A Style Interview with Mr. Hess

Tate Flack, Staff Writer

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Mr. Hess, arguably University School’s most stylish teacher, answers questions on how stay fresh within the parameters of the dress code. The US dress code is strict in terms of hair length and facial hair. Mr. Hess doesn’t explicitly talk about styles, but I think we can all agree that a little grooming in the morning would go a long way. In terms of shirts, it often hard to choose. What colors/brands to you recommend and for which seasons? “The dress code allows students to wear any solid colored dress shirt, meaning stripes, polka dots, plaid flannels, etc. are out of the equation. As a former student, I’m impartial to blue and white, as those were the only colors we could wear. However, with more flexibility, a way to change it up and add variety is color and material. Fall and spring are good times to wear lighter shirts (cotton or linen), and you can make it fun by adding color: aside from white, a light oxford button down goes great for those seasons. A light blue, green, red, yellow – these pastel colors go great in the fall and spring. In the winter time, it makes sense to go a little darker/heavier. Thicker cotton shirts, maybe even a solid-colored flannel shirt, for example.” Now that we know what shirts to go for, how can we layer? Sweaters? “this is one of my biggest pet peeves with students. Stop wearing hoodies because 1) they are NOT dress code, and 2) they’re not stylish. If you’re cold in the winter, wear a sweater! Many different kinds: crewneck, v-neck, quarter zip, cardigan. I personally like patterned, wool crewneck sweaters and cardigans, but there are so many options. I find myself leaning towards thick wool crewneck sweaters, and with cardigans, I prefer fisherman cardigans with the shawl-style neck.” Sometimes the walk from the student lot to the main entrance is frigid. How can we stay warm and look cool at the same time? “My closet is filled with vintage jackets that I find at thrift stores. For warm-ish weather (fall and spring), I go with lighter jackets: Levi’s denim jacket, lightweight bomber jackets, corduroy jackets. In the winter time, I’ve never preferred the bulky look of the thick ski jacket, so I prefer to wear shorter, less bulky goose down winter coats (or a peacoat).” Now that we have covered the top half of our bodies, what about the bottom. What pants both comply with the dress code and look cool? “students are allowed to wear khakis, corduroys, and dress slacks. The colors of these pants can vary, so similar to shirts, I recommend changing it up based on weather. In the fall and spring, lightweight slacks or cotton khakis are a great move. I try to vary the shirt/pant combination, so I’m not wearing a light-colored shirt with a light-colored pants. In the winter, corduroys are a warmer alternative to khaki pants, but if you like the khaki pant look, J. Crew makes really comfortable flannel-lined khakis that will keep you warm without sacrificing style.” Finally, What about Belts and Shoes? personally I’m not opposed to belts with fun patterns, but I almost exclusively wear brown leather belts (and usually the same belt) every day to work. I prefer brown belts/shoes to black, but you have to always match! You can’t wear a black belt with brown shoes, or vice versa. Regarding dress shoes, I like Johnston & Murphy shoes and boots – they’re nice leather, they’re comfortable, and even though they’re expensive, they last a long time. If you’re going for a more rugged winter look, I love my Red Wing boots because they look great, are good to wear in snow and rain, and they will last a lifetime – it’s less expensive to get the Red Wing boots repaired and re-soled than it is to buy new boots. Red Wings > Timberlands!” Finally, we know Mr. Hess’ secrets and we can step up our wardrobes, within the dresscode.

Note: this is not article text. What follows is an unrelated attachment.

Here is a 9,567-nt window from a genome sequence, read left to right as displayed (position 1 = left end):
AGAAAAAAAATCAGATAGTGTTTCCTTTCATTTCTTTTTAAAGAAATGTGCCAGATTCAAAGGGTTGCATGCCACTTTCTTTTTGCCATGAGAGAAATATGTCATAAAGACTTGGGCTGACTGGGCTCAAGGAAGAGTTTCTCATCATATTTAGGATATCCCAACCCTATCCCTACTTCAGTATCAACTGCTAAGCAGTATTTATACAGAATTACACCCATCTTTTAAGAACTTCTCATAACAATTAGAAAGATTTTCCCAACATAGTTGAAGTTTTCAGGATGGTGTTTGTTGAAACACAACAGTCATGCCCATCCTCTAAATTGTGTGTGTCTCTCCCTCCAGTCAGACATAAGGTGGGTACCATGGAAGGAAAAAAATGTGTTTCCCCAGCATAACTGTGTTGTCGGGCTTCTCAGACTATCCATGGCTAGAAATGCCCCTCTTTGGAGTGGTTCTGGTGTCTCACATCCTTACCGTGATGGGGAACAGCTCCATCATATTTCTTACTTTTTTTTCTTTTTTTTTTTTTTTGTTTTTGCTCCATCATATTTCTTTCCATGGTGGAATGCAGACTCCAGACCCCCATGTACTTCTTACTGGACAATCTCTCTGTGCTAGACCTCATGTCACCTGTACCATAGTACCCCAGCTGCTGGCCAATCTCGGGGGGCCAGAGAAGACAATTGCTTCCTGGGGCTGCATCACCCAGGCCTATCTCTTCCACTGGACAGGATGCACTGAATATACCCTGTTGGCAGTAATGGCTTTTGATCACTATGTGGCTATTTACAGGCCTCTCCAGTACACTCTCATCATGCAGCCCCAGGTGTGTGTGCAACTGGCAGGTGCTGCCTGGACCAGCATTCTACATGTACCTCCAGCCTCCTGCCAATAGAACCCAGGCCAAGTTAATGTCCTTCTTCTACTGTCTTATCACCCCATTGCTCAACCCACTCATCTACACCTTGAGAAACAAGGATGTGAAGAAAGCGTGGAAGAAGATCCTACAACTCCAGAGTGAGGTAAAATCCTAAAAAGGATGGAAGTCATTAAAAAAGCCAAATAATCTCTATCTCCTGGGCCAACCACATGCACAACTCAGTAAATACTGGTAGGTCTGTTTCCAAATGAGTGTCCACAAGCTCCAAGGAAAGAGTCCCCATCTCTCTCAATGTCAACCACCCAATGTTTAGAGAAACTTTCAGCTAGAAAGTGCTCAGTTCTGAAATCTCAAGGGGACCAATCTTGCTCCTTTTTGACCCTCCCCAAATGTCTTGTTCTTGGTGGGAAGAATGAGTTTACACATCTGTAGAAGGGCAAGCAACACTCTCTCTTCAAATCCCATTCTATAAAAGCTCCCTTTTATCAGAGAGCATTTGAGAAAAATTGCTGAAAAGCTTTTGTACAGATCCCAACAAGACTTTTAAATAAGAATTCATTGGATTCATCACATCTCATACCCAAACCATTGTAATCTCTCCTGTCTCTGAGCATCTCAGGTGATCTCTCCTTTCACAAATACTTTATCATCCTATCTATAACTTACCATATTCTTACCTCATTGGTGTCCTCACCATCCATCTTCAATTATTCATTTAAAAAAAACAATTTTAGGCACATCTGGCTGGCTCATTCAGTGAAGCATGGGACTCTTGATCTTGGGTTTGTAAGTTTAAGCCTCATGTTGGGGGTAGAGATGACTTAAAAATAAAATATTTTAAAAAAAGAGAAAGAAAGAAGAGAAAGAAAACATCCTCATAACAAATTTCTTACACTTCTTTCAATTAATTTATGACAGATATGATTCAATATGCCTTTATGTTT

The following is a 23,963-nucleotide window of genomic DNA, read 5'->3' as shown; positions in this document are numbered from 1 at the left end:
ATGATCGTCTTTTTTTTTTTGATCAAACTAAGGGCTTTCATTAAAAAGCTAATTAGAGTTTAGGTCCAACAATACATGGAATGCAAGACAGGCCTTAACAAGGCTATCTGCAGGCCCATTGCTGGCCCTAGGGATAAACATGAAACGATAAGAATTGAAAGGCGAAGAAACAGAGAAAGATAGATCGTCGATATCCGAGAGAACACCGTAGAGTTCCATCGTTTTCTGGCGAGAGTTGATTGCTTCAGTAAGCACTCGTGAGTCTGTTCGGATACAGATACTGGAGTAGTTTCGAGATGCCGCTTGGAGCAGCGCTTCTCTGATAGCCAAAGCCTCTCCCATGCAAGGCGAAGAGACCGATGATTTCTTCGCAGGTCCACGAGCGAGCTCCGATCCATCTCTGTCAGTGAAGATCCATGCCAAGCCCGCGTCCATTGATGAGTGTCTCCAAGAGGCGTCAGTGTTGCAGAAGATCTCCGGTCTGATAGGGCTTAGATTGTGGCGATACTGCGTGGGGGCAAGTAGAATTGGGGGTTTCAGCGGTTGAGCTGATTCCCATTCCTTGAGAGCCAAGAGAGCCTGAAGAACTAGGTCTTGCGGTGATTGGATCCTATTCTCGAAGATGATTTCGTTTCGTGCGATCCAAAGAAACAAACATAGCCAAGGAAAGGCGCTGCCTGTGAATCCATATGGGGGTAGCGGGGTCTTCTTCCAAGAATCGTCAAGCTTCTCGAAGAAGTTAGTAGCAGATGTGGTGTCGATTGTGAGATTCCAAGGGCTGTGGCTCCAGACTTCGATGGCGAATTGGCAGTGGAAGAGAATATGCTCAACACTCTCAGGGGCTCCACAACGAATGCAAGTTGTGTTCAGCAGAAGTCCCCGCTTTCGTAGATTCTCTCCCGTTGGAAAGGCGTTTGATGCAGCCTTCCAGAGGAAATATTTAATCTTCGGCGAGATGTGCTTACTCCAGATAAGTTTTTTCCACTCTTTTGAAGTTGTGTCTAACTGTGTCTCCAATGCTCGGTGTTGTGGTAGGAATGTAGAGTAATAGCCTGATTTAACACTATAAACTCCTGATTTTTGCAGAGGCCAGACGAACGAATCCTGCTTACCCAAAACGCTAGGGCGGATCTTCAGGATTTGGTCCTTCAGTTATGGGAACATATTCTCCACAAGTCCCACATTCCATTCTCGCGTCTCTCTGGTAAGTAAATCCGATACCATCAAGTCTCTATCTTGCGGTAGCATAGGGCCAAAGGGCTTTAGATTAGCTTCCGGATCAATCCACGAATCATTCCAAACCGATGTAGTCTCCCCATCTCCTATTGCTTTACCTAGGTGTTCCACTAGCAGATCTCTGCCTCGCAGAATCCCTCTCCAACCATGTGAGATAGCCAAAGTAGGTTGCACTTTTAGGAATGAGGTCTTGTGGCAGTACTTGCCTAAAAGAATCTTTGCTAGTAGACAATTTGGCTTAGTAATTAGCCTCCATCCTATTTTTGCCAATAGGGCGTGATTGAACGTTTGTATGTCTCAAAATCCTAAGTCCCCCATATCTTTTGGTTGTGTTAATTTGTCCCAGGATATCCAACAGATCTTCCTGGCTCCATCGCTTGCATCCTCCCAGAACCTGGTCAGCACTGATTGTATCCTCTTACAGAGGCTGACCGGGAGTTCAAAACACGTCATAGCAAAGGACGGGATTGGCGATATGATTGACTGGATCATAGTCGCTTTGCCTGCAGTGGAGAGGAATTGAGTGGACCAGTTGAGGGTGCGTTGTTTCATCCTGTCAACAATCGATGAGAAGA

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The Voice of the Student
A Style Interview with Mr. Hess